“You must be very proud of your son,” one of the organizers of the event, a woman named Emilia Boyle, would say. “He’s such an inspiration. When did you first know that he’d become a great writer?”
Mukhul’s mother would need to look at her son, who is holding a serviette pimpled with crumbs and an empty plastic wine glass, while, at the same time, fiddling with the nozzle of a hot water tank, trying to pour some tea. A great writer? The serviette is oily. Bad for his stomach. The water will burn him. He’s got stains on his tie.
A few minutes earlier, I’d need to explain to you, reader (were this a real story), her son had stood in front of the audience and said his usual eight words: “I’m sorry, I don’t know why I’m here.” He had then proceeded to read a 19-word poem entitled “Prison,” a 22-word poem entitled “Close Shave,” and a 15-word poem entitled “Grandmother’s Earrings.” He had then sat down beside his beautiful wife; and that was enough. For that the audience had applauded.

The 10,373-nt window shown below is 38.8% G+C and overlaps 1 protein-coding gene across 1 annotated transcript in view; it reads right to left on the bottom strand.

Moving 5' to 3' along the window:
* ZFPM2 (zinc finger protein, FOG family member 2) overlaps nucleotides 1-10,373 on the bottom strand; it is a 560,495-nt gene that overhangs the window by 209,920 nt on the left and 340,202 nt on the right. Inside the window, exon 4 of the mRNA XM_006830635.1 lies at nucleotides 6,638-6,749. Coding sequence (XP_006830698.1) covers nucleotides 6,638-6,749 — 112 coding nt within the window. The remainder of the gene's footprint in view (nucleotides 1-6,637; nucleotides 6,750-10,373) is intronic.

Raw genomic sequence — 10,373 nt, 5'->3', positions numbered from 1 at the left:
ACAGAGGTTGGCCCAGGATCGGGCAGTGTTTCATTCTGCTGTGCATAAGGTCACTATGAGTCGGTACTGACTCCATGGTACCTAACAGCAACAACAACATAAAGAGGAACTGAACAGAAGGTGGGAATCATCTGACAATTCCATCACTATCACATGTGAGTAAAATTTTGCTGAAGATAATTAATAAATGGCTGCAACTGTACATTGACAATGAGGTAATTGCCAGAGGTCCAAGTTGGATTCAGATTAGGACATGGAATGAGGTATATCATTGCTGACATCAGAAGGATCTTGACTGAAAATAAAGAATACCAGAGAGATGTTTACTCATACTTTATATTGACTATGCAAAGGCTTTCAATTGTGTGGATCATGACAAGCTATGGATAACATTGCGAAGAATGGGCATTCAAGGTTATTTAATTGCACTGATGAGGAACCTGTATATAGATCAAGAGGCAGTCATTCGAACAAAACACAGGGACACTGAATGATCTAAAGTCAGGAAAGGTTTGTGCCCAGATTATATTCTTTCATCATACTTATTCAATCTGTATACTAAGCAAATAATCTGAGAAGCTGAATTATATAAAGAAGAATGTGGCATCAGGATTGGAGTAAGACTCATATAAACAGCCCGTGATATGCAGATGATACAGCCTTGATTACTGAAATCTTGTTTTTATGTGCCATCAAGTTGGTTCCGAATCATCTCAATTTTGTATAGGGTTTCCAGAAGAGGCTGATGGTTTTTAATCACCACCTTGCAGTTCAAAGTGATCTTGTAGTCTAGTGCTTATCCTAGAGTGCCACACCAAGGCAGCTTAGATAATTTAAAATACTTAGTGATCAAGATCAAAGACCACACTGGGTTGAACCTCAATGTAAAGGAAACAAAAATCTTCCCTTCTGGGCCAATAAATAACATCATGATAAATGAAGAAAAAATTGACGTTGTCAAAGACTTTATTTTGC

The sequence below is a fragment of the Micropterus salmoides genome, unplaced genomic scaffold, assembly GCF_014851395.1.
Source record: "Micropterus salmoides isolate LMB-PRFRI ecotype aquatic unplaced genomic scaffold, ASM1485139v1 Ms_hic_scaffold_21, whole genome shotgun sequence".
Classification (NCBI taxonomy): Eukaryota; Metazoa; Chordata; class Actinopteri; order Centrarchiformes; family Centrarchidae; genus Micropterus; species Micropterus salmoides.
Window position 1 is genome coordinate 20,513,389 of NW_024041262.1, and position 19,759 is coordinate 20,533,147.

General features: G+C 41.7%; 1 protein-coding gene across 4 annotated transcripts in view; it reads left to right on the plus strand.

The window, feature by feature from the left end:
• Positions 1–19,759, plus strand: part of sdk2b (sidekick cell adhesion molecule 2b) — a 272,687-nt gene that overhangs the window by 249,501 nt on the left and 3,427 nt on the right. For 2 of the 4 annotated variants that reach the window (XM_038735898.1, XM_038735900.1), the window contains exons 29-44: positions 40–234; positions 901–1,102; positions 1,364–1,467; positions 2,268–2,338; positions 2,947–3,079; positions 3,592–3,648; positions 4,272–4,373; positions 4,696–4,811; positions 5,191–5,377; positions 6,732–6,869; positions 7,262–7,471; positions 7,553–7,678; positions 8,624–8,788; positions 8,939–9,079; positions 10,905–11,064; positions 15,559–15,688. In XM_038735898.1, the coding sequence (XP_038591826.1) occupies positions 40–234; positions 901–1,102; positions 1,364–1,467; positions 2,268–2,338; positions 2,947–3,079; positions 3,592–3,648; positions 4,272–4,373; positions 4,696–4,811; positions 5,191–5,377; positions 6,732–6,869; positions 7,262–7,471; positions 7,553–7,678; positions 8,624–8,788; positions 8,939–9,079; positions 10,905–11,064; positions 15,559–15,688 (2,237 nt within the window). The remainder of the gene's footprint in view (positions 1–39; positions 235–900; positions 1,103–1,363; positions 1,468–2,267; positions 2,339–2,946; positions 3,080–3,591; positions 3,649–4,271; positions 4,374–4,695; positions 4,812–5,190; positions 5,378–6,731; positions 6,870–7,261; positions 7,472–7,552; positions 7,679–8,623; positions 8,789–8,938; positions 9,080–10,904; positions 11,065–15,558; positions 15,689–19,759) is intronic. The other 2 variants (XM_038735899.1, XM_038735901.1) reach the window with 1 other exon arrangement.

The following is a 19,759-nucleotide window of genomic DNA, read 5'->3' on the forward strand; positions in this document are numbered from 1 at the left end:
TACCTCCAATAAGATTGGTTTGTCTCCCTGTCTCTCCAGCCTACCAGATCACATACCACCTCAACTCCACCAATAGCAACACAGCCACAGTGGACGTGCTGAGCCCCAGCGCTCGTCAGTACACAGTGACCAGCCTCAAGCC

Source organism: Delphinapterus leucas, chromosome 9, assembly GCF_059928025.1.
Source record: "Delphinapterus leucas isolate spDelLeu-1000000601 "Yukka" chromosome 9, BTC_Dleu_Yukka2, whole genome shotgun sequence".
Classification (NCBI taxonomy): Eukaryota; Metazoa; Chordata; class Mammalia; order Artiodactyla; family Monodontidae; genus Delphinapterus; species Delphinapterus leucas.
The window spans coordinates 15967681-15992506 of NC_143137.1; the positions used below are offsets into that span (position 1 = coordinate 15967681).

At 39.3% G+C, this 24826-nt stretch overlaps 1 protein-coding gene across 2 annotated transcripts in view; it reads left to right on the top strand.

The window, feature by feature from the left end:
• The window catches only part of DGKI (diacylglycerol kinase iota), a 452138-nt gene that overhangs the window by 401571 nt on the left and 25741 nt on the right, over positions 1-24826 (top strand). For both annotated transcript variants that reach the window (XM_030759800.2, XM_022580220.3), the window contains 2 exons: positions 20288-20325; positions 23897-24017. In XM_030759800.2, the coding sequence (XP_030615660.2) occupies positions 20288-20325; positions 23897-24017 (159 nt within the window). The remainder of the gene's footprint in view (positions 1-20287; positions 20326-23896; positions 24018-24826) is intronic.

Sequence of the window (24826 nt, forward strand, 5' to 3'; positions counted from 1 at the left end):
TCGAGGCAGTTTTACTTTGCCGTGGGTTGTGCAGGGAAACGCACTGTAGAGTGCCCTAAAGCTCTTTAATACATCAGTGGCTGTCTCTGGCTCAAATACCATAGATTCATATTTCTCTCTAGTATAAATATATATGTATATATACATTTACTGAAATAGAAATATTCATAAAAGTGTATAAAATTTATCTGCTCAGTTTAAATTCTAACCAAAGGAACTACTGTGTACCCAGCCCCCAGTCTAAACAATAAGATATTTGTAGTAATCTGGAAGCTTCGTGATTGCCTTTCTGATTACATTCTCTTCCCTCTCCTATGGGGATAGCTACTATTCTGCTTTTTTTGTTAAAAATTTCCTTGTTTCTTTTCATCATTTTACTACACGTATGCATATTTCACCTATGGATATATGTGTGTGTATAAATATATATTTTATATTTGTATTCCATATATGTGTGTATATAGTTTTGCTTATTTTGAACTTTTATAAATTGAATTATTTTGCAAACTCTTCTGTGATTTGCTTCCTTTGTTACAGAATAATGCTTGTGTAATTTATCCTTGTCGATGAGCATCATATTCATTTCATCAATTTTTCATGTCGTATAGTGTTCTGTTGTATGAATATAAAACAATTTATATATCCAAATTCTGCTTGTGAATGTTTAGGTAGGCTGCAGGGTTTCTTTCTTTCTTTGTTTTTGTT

For that, they’d always call him “great.”
I’d need to tell you, reader, that I doubt Mukhul’s mother has ever read any great writers, but maybe somewhere she’s seen a picture of one — Tolstoy or Tagore, or maybe Melville or Whitman, or even Rushdie — because, in a real story, she would have responded to Ms. Emilia Boyle’s question with the following observation:
“The hair,” she would have said, searching her limited English for the right word. “The — the beard. That’s when I knew. All the great writers. They all have beards.”